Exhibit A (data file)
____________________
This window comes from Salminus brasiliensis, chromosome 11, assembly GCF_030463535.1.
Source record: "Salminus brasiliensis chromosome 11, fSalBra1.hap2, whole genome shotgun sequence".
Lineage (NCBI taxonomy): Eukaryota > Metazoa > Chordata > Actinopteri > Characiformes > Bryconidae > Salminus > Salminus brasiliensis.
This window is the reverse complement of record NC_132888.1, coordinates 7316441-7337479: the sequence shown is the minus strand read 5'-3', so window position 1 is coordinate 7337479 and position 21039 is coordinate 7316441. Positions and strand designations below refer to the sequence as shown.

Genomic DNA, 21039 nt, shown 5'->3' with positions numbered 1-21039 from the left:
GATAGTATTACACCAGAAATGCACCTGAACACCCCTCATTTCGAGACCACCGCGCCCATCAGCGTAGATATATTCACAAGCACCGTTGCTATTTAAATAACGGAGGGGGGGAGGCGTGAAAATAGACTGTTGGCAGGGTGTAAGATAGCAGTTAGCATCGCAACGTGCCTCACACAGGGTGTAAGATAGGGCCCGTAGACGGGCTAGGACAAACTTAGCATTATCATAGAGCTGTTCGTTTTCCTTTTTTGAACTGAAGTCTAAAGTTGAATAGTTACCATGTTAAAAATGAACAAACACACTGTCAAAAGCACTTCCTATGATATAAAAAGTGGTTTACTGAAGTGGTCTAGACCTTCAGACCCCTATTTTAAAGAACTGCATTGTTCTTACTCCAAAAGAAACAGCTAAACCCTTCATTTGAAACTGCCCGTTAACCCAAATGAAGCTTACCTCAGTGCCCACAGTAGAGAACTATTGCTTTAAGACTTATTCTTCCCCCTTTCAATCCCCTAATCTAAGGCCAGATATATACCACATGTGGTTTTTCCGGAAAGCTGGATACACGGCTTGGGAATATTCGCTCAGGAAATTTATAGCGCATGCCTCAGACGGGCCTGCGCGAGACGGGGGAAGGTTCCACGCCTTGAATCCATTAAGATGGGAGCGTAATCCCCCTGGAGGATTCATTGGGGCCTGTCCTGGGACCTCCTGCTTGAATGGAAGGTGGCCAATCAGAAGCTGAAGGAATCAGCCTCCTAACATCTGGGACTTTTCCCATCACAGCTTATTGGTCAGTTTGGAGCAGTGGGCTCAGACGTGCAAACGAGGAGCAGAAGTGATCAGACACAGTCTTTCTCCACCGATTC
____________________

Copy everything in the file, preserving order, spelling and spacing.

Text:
This window comes from Salminus brasiliensis, chromosome 11, assembly GCF_030463535.1.
Source record: "Salminus brasiliensis chromosome 11, fSalBra1.hap2, whole genome shotgun sequence".
Lineage (NCBI taxonomy): Eukaryota > Metazoa > Chordata > Actinopteri > Characiformes > Bryconidae > Salminus > Salminus brasiliensis.
This window is the reverse complement of record NC_132888.1, coordinates 7316441-7337479: the sequence shown is the minus strand read 5'-3', so window position 1 is coordinate 7337479 and position 21039 is coordinate 7316441. Positions and strand designations below refer to the sequence as shown.

Genomic DNA, 21039 nt, shown 5'->3' with positions numbered 1-21039 from the left:
GATAGTATTACACCAGAAATGCACCTGAACACCCCTCATTTCGAGACCACCGCGCCCATCAGCGTAGATATATTCACAAGCACCGTTGCTATTTAAATAACGGAGGGGGGGAGGCGTGAAAATAGACTGTTGGCAGGGTGTAAGATAGCAGTTAGCATCGCAACGTGCCTCACACAGGGTGTAAGATAGGGCCCGTAGACGGGCTAGGACAAACTTAGCATTATCATAGAGCTGTTCGTTTTCCTTTTTTGAACTGAAGTCTAAAGTTGAATAGTTACCATGTTAAAAATGAACAAACACACTGTCAAAAGCACTTCCTATGATATAAAAAGTGGTTTACTGAAGTGGTCTAGACCTTCAGACCCCTATTTTAAAGAACTGCATTGTTCTTACTCCAAAAGAAACAGCTAAACCCTTCATTTGAAACTGCCCGTTAACCCAAATGAAGCTTACCTCAGTGCCCACAGTAGAGAACTATTGCTTTAAGACTTATTCTTCCCCCTTTCAATCCCCTAATCTAAGGCCAGATATATACCACATGTGGTTTTTCCGGAAAGCTGGATACACGGCTTGGGAATATTCGCTCAGGAAATTTATAGCGCATGCCTCAGACGGGCCTGCGCGAGACGGGGGAAGGTTCCACGCCTTGAATCCATTAAGATGGGAGCGTAATCCCCCTGGAGGATTCATTGGGGCCTGTCCTGGGACCTCCTGCTTGAATGGAAGGTGGCCAATCAGAAGCTGAAGGAATCAGCCTCCTAACATCTGGGACTTTTCCCATCACAGCTTATTGGTCAGTTTGGAGCAGTGGGCTCAGACGTGCAAACGAGGAGCAGAAGTGATCAGACACAGTCTTTCTCCACCGATTC